As an Influitive customer, you get access to one of the most engaging and resource-rich communities in the advocate marketing world—we call it “Influitive VIP.”
And if you’ve been in VIP recently, you probably noticed it looks a little different.
Not only does our AdvocateHub look better, but this new approach is also more strategic than ever. This new approach is called the multi-channel model (MCM), and it was carefully designed to maximize engagement, deepen customer education, and drive key program objectives.
Instead of the traditional “Pinterest-board” style of challenges, advocates now see clearly defined buckets of content based on subject matter. We’re calling these buckets “channels.” Channels are a new way to organize challenges within your AdvocateHub to offer your advocates a better user experience by easily finding content that’s interesting to them.
Think about it like this. You’ve had a long week at the office and all you want to do on a Friday night is watch a sappy rom com on Netflix. If you’re anything like me, you’re not wasting your precious time scrolling through the thousands (is it millions?) of movies Netflix has to offer.
No, you’re jumping right into the romantic comedy channel and making a beeline for a title that unleashes your inner Kate Hudson.
AdvocateHub channels are much the same. If you want best practices, you can click into a channel that offers many of them. If it’s product news you’re after, you can go straight there too.
The other major feature of the MCM is that there is always a themed campaign of the month that has its own channel, and is designed to drive measurable results for one specific KPI. These themes should be fun and topical (like Winter Olympics or the Holidays), which will always keep your hub feeling fresh and engaging.
Our advocates have been loving the change so far. “I can easily focus on a section where I want to dig deeper. Also just a cleaner, more organized look,” says Shannon Zaher from Navigate Prepared.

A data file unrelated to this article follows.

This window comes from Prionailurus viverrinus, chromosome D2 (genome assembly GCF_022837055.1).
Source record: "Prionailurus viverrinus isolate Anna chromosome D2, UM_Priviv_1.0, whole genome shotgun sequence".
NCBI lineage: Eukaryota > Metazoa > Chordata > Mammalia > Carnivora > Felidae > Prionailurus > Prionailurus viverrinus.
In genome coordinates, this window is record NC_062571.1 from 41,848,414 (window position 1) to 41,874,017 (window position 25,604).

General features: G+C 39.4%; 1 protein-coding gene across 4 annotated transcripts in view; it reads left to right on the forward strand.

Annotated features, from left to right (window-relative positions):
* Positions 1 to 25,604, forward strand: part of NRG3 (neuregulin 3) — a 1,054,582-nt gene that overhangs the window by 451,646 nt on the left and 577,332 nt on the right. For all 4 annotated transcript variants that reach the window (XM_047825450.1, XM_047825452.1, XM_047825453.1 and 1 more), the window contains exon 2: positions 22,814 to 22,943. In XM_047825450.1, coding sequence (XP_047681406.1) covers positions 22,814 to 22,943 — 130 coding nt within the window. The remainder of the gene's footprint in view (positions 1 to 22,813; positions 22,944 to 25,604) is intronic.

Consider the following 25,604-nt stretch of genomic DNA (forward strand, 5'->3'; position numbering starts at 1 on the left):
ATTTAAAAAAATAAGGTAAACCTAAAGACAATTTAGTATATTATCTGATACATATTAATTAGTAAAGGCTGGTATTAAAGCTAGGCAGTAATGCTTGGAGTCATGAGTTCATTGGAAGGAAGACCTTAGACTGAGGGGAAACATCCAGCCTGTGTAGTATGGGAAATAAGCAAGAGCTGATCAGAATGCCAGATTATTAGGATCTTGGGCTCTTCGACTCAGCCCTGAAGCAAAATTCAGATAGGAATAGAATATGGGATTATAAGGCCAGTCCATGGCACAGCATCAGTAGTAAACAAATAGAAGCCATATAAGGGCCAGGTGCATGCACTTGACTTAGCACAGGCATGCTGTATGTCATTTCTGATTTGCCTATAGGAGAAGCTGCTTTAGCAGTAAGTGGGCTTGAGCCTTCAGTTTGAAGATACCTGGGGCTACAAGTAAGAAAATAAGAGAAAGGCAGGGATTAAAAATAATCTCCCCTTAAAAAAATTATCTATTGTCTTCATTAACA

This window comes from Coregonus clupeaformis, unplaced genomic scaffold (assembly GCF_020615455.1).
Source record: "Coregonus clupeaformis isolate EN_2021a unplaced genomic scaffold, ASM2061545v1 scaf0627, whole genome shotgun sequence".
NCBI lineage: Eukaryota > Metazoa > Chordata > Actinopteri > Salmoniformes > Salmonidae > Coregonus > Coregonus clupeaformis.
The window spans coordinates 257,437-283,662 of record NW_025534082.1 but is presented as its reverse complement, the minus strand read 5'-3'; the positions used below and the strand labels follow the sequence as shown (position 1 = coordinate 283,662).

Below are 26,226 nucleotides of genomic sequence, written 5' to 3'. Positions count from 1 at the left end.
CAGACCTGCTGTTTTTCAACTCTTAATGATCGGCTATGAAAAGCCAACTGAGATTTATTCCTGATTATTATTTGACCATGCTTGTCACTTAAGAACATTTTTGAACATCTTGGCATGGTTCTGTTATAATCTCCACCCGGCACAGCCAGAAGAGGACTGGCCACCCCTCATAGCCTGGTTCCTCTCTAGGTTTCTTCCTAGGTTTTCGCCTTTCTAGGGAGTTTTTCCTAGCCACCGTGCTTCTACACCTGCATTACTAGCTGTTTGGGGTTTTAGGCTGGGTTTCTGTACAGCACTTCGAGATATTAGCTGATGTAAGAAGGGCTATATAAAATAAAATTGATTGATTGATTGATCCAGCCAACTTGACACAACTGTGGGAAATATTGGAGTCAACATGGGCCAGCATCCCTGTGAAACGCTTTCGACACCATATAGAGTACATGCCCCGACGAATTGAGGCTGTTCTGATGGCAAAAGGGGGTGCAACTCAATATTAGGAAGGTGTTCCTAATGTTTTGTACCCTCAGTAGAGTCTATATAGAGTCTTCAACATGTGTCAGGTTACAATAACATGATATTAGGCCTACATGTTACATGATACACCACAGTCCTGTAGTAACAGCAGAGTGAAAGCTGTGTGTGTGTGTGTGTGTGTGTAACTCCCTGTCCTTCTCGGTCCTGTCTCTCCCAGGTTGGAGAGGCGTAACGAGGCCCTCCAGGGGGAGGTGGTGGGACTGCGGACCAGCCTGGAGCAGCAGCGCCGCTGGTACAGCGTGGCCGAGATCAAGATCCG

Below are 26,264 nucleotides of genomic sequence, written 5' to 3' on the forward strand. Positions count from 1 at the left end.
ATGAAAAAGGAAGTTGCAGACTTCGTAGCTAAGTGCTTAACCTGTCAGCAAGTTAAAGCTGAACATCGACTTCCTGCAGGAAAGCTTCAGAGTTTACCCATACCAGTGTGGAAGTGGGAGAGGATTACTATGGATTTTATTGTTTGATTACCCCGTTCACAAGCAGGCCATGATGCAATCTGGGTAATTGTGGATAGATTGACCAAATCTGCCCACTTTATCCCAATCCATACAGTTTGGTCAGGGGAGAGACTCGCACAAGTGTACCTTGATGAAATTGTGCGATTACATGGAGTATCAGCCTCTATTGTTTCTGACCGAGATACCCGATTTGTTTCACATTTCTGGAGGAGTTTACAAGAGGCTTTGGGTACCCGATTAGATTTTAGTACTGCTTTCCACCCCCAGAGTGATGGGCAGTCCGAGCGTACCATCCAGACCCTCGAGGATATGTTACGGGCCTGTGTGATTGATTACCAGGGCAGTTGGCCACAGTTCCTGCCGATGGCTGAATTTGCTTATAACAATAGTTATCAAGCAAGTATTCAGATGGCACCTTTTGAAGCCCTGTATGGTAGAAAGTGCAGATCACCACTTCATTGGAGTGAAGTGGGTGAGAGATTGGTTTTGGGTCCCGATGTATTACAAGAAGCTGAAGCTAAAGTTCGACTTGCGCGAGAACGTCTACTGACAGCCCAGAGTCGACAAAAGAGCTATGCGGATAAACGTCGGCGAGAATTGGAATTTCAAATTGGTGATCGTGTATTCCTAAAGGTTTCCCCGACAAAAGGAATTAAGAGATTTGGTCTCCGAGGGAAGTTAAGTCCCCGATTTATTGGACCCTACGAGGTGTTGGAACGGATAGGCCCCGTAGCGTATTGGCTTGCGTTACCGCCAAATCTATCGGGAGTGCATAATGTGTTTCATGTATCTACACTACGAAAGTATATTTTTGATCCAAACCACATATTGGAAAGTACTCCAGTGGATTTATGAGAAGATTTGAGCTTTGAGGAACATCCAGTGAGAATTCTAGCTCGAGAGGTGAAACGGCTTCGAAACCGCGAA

This blog will explain the benefits of a multi-channel approach to your AdvocateHub, as well as give you a step-by-step guide to implementing MCM in your own hub.
Benefits of the multi-channel model
I first developed this approach when I was the advocacy program manager at HubSpot because it found it more intuitive and organized. As I always say, an organized hub is a happy hub!
As the new head of customer advocacy at Influitive, I immediately seized the opportunity to take this approach to Influitive VIP, and bring this experience to our own advocates.
Here are the major benefits I’ve found to this approach.
1. Enhanced user experience that puts advocates in the driver’s seat
By allowing advocates to quickly pick topics that appeal to them, it allows them to be active participants in their own user experience. Instead of seeing what we ‘admins’ have published that week at the top, advocates are choosing their own paths that fulfill their needs and desires. Think of it like a sprawling buffet where advocates can load up their plates with whatever looks tasty to them.
2. Featured Campaigns that drive value for specific outcomes
At Influitive, we drink our own champagne, and follow our own best practices in VIP. We recommend a campaigns-based approach to advocate marketing that allows challenges to be more coordinated and strategic. Using both MCM and the campaigns-based approach together drives the most value. Having timely, special campaigns next to your regularly organized channels keeps things fresh for advocates, while also delivering a consistent experience. From an admin perspective, this allows you support ongoing goals while also giving an extra push to KPIs that align with your goals at that moment.
3. Supports cross-departmental ownership and alignment
For AdvocateHubs that spread the advocate-love across their entire organization, creating channel “owners” will help relieve some of the admin burden. Different channels can have different owners who are responsible for either creating content and challenges or submitting ideas. For example, your product marketer could own your product channel, and your content marketer could own your best practices channel.